Definitions adopted by Royal Institution of Chartered Surveyors (RICS):
The estimated amount for which an asset or liability should exchange on the valuation date between a willing buyer and a willing seller in an arm’s length transaction, after proper marketing and where the parties had each acted knowledgeably, prudently and without compulsion.
A particular buyer for whom a particular asset has special value because of advantages arising from its ownership that would not be available to other buyers in a market.
The estimation of market value must involve an analysis of………The MARKET! As such, the analysis involves consideration of the following factors:
- Purchase price of the subject property;
- Comparables (i.e. sales evidence of other properties; and
- Market trend (are property prices over time rising, stable or declining?)
What is market value (MV)? RICS-adopted definition is provided below but simply, it means that more than one buyer exists for the property if it is offered at that estimated value. How do the above-mentioned factors influence this value? Sometimes market players (i.e. a purchaser and a vendor) will agree a price for a property. This price is usually manifested in an agreement for sale. We ask for a copy of this agreement since the best indication of value is the purchase price. However, it does not mean that any agreed price is in fact, MV!
The analysis of comparables involve a study of the prices paid for other properties primarily evidenced by agreement for sale documents. Our database is sifted to determine those sales which are relevant for comparison with the subject property; characteristics considered are: how long ago the sale occured, location of the site, size of land and building, construction of building; its type and quality of fittings and finishes…. to name a few. However, because our property market is heterogeneous, seldom will a comparable sale exist which is an absolute match to the subject property. In this regard, adjustments are made to account for differences between the subject and the comparable property(ies).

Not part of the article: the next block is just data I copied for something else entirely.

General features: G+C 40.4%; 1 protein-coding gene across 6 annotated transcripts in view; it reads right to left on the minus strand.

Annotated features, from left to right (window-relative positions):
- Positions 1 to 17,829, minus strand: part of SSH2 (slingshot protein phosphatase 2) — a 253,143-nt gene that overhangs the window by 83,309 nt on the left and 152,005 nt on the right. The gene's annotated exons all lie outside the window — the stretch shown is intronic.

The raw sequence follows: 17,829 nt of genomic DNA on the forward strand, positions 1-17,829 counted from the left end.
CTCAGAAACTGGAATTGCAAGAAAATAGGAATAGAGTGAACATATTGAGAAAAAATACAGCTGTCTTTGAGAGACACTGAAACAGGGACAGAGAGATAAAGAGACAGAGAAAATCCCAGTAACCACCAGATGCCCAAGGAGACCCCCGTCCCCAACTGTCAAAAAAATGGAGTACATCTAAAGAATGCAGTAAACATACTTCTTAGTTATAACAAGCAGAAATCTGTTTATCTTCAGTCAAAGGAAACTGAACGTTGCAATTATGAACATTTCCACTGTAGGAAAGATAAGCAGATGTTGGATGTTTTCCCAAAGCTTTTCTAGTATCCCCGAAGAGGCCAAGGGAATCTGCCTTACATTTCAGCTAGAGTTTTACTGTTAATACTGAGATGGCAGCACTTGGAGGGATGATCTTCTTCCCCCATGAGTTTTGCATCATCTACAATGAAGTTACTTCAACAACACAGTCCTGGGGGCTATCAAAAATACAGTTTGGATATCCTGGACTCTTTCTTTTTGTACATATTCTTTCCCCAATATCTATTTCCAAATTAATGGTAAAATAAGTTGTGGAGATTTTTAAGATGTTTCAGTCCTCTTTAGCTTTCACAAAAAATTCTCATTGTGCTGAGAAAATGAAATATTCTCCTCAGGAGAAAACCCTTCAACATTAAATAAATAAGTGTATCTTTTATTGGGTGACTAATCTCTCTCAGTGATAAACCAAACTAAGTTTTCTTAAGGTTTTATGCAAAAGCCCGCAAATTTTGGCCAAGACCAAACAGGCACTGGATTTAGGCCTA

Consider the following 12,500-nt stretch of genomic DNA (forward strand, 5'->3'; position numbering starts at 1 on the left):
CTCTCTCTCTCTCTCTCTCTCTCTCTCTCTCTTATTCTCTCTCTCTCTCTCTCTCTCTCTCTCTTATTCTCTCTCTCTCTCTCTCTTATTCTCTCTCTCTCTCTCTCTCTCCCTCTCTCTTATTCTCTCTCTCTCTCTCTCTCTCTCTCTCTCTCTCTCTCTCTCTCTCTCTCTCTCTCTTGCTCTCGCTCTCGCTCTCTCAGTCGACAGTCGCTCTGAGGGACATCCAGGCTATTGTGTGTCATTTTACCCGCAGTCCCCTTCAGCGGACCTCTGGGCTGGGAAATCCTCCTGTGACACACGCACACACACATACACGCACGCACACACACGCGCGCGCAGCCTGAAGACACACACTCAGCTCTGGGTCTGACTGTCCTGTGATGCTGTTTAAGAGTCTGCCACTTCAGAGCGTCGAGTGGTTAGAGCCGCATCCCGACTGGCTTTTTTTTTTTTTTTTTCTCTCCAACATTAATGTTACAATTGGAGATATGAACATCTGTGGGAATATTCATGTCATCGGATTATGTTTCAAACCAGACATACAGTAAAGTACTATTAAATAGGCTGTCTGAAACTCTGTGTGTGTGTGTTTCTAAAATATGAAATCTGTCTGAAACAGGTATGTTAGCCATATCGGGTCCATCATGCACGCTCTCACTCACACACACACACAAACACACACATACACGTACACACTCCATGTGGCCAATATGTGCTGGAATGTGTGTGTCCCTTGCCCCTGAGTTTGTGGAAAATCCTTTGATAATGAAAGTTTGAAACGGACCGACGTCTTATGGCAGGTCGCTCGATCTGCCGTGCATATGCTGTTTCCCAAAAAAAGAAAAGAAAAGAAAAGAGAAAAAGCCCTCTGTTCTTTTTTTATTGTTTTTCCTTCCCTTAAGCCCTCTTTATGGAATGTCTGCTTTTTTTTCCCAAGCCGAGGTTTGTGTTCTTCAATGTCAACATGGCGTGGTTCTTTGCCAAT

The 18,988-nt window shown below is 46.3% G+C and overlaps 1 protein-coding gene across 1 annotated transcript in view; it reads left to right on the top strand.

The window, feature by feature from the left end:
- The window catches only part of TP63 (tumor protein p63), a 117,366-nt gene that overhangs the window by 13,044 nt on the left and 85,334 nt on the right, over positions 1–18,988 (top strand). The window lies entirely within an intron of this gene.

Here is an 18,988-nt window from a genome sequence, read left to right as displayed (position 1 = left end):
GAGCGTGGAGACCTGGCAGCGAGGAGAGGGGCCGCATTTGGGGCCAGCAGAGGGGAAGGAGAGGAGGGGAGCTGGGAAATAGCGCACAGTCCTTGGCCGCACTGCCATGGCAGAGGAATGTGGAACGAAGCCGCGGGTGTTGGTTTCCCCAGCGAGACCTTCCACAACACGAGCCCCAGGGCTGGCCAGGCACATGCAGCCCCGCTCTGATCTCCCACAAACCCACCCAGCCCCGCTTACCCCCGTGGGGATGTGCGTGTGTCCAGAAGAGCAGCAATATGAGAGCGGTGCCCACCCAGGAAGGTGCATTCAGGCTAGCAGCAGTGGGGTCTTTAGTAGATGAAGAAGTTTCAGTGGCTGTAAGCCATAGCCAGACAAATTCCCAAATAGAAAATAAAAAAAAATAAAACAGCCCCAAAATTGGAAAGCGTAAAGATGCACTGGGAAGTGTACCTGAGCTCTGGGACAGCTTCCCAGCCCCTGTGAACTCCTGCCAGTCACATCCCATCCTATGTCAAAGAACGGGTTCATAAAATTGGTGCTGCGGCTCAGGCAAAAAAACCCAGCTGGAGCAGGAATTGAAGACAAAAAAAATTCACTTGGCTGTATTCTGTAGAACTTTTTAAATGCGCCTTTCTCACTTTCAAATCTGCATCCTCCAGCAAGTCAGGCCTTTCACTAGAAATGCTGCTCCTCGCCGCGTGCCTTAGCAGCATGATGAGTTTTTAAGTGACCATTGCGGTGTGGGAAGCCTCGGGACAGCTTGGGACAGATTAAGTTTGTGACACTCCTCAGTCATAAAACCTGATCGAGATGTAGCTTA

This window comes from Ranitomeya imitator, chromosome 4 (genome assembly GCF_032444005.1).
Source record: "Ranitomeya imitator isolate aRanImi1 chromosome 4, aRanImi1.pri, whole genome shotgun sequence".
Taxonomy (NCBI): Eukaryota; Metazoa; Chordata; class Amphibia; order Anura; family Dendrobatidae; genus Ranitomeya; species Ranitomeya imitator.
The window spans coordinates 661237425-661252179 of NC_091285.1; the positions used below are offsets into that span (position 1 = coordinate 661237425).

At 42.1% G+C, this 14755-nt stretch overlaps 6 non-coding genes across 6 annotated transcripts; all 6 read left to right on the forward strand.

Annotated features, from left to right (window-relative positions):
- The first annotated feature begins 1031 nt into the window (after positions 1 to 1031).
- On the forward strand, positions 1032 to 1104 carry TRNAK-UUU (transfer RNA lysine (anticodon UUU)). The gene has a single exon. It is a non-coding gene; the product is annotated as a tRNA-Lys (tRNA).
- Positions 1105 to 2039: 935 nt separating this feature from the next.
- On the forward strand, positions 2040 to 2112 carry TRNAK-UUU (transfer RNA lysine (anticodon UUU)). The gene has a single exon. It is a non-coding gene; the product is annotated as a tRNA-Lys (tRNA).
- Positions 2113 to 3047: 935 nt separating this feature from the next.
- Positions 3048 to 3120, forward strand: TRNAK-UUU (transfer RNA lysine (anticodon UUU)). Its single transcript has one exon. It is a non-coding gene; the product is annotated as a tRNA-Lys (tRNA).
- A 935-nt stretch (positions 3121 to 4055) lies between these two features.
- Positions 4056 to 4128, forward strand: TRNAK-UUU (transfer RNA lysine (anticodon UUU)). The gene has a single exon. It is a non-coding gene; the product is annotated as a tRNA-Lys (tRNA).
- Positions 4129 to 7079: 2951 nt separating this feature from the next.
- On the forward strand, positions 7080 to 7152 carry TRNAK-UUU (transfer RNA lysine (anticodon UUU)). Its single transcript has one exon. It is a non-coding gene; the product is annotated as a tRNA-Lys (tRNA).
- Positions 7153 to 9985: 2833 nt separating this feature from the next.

Ideally, having a collection of sale prices over a particular period of time may provide an insight into the market trend. Such an insight may improve confidence in the reporting of MVs. For example, if No. 1 Main Street sold 5 years ago for $1.0M and evidence (comparables and purchase price) reflect a value of $1.5M, the increase in value can additionally be supported by an upward market trend and can somewhat add validity to the purchase price.
Remember we mentioned the simplified meaning of MV? When is a price not a reflection of MV? Having performed the above described analysis which is supported by evidence, the Valuer may choose to deviate from the actual price being paid for the property.
A more straightforward example would be where only one buyer exists who is prepared to pay a particular price for a property. For instance, if the buyer owns a contiguous parcel of land, a substantial benefit may run with his/her acquisition of the subject by merging it with his/her currently-owned property. In light of this perceived benefit, the purchaser may bid over and above a market price that may be achieved if offered on the open market. This purchaser is therefore a special purchaser and so the price paid or the price he/she is prepared to pay cannot be market value.
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